Birder's Guide

DEC 2013

Birder's Guide is the American Birding Association's newest publication. Each issue focuses on a key subject, providing tips from experienced birders on a wide variety of topics like Travel, Listing & Taxonomy, Gear, and Conservation & Community.

Issue link: http://bg.aba.org/i/216642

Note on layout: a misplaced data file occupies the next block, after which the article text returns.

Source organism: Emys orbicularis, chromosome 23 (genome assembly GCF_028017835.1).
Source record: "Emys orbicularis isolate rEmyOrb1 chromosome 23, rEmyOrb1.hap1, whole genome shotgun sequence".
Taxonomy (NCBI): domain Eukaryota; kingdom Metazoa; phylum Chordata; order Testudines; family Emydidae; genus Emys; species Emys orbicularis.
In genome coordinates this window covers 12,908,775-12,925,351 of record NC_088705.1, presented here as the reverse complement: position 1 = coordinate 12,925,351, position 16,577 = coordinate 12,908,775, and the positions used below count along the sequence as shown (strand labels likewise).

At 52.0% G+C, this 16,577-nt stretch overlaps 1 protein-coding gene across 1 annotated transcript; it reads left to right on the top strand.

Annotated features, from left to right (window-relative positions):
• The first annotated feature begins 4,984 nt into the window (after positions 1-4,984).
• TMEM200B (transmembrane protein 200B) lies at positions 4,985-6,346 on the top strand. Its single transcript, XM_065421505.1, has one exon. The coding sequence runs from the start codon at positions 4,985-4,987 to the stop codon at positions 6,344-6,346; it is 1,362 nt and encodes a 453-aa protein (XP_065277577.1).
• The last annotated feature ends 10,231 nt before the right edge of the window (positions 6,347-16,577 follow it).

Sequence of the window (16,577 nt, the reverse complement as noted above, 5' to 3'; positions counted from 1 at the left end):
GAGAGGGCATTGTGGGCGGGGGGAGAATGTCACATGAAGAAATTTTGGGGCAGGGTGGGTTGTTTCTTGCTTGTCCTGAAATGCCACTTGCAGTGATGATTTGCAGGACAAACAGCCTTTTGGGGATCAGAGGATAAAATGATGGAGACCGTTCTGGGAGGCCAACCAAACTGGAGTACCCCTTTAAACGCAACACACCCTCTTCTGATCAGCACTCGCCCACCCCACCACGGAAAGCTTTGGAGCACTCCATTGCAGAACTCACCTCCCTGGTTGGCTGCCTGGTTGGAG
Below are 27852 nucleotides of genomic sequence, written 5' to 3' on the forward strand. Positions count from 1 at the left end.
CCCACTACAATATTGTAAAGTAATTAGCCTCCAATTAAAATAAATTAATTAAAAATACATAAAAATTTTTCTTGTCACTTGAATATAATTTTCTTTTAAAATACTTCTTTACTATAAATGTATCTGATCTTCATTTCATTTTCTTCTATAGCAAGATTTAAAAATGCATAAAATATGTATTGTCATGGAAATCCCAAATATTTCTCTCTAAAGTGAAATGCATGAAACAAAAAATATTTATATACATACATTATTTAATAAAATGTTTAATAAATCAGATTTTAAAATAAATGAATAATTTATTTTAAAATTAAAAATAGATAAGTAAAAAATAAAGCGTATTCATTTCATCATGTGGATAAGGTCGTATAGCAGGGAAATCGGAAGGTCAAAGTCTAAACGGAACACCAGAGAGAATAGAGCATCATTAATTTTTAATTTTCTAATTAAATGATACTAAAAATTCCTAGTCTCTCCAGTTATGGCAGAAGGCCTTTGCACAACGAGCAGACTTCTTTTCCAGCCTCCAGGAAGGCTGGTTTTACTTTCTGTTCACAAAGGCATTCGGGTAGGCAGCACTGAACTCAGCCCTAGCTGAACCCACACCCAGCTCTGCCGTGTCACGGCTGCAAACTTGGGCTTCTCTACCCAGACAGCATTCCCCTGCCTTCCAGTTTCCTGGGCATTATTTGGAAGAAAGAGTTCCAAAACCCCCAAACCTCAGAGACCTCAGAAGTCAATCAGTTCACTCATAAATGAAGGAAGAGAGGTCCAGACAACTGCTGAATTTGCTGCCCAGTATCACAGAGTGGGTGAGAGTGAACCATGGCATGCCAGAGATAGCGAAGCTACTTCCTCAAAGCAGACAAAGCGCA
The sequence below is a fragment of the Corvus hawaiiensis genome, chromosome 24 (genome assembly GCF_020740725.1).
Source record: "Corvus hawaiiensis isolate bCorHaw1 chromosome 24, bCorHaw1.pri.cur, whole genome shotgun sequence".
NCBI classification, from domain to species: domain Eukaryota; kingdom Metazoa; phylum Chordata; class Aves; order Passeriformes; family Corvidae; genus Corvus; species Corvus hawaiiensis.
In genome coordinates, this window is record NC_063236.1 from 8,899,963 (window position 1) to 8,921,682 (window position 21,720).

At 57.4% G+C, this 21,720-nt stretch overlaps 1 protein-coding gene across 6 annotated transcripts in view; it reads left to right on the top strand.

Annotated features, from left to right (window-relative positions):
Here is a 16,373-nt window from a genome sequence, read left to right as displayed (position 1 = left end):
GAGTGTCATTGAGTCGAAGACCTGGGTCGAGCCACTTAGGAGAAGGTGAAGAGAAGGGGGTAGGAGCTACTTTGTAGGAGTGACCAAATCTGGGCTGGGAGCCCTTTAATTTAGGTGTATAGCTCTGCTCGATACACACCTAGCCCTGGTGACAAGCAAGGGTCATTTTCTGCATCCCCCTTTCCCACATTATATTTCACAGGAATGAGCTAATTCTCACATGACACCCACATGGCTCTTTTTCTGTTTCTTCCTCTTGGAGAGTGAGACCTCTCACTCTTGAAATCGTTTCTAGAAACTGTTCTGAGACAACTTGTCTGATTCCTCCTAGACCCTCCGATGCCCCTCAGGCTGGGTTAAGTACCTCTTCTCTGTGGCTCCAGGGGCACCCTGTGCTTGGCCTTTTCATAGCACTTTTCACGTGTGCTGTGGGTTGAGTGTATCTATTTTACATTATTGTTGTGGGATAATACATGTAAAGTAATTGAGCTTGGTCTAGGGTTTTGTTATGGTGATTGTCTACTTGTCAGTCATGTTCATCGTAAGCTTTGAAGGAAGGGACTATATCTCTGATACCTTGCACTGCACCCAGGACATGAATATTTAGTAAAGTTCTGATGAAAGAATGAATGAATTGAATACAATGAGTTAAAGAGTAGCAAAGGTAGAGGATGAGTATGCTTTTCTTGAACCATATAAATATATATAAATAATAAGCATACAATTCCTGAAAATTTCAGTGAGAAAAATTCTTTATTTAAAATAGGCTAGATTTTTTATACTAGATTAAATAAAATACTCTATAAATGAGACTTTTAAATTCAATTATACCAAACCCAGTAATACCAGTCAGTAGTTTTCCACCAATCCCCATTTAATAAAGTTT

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hold the camera horizontally. This will give you a larger image of that rarity to share with friends. ExtEnding BattEry LifE Taking photos and videos can eat up quite a bit of battery on your phone. To extend battery life, go into "Location Services" on your phone and turn it off for any apps that don't need it. If you know the exact location of the bird you are flming, you can shut off location services on your camera. You can also purchase external batteries to charge your smartphone in the feld. The mophie battery charging case is very popular. It will add some heft to your phone, but it will also triple the battery life. Although it cannot be used with any digiscoping adapters, there are plug-in batteries, like the Juice Pack, that will charge your phone and allow you to use a digiscoping iPhone case. CamEra+ The Camera+ app lets you do some adjusting to photos in the feld. If your phone doesn't have a burst mode, Camera+ will make it an option. This app also claims to have an image-stabilization feature, but in reality, all it is doing is waiting for the one second when you are not shaking your phone, and it can be frustrating in the feld to wait after you hit the shutter for the photo to be taken. But it can help with lighting issues in low light conditions. imoviE This app is available for free when you purchase an iPhone 5s. It allows you to edit your videos on the iPhone and even includes templates with which you can easily make movie trailers and then immediately post them to YouTube, Vimeo, and even CNN iReport. •••••••••••••••••••••••••••••••• Here's a trailer I made during the Rio Grande Valley Birding Festival with my iPhone 5 and spotting scope. Posting Photos onLinE With a little practice, you'll get great photos—and then you'll want to share them on all your favorite birding social networks. Be judicious about where you post them. Your state's Facebook birding page may be about sharing birding information, not posting the 20 Bald Eagle photos you got over the weekend. But do not worry. There are apps and communities that are dying to have your photos, including Instagram and Hipstamatic. These are photo community apps that even let you put flters over your photos to enhance color or make it appear that it was taken in 1974 and sat in a window getting sun bleached for 20 years. Post a picture of a Bald Eagle in the low-resolution setting and you will be an Instagram art hero. You will be showing birds to a community of folks that may not get much exposure to nature. They will love it. These apps can also be synced with your personal Facebook and Twitter accounts so that you can share your bird photos right from the feld with your smartphone. A fter all this, should we still be calling it a phone? Do we use it more as a phone or as a camera or as a computer? Perhaps it is a camera that happens to let you take phone calls, or, better yet, a portable computer that lets you take calls and photos and video. (Editor's note: For more on this topic, check out ) Regardless, if you're carrying a smartphone and a telescope into the feld, it's worth learning the basics of phonescoping. Whether it's for documenting a rare bird or just sharing with friends, the benefts far outweigh the effort. December 2013 | Birder's Guide to Gear 35

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